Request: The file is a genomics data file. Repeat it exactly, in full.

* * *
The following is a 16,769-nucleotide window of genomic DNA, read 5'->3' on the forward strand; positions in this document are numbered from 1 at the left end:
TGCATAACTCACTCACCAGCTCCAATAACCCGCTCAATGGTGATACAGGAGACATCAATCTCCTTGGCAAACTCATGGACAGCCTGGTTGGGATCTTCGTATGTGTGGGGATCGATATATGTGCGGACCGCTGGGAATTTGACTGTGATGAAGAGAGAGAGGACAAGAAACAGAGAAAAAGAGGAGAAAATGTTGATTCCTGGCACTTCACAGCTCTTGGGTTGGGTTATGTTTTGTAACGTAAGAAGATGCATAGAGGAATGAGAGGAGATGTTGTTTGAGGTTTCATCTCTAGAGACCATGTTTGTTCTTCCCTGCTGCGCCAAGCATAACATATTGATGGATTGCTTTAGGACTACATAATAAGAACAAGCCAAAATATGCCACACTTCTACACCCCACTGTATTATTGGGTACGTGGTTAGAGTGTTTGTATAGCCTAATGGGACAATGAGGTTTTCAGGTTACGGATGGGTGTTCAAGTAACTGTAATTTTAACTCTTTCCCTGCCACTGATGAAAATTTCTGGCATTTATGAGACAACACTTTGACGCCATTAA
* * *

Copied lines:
The following is a 16,769-nucleotide window of genomic DNA, read 5'->3' on the forward strand; positions in this document are numbered from 1 at the left end:
TGCATAACTCACTCACCAGCTCCAATAACCCGCTCAATGGTGATACAGGAGACATCAATCTCCTTGGCAAACTCATGGACAGCCTGGTTGGGATCTTCGTATGTGTGGGGATCGATATATGTGCGGACCGCTGGGAATTTGACTGTGATGAAGAGAGAGAGGACAAGAAACAGAGAAAAAGAGGAGAAAATGTTGATTCCTGGCACTTCACAGCTCTTGGGTTGGGTTATGTTTTGTAACGTAAGAAGATGCATAGAGGAATGAGAGGAGATGTTGTTTGAGGTTTCATCTCTAGAGACCATGTTTGTTCTTCCCTGCTGCGCCAAGCATAACATATTGATGGATTGCTTTAGGACTACATAATAAGAACAAGCCAAAATATGCCACACTTCTACACCCCACTGTATTATTGGGTACGTGGTTAGAGTGTTTGTATAGCCTAATGGGACAATGAGGTTTTCAGGTTACGGATGGGTGTTCAAGTAACTGTAATTTTAACTCTTTCCCTGCCACTGATGAAAATTTCTGGCATTTATGAGACAACACTTTGACGCCATTAA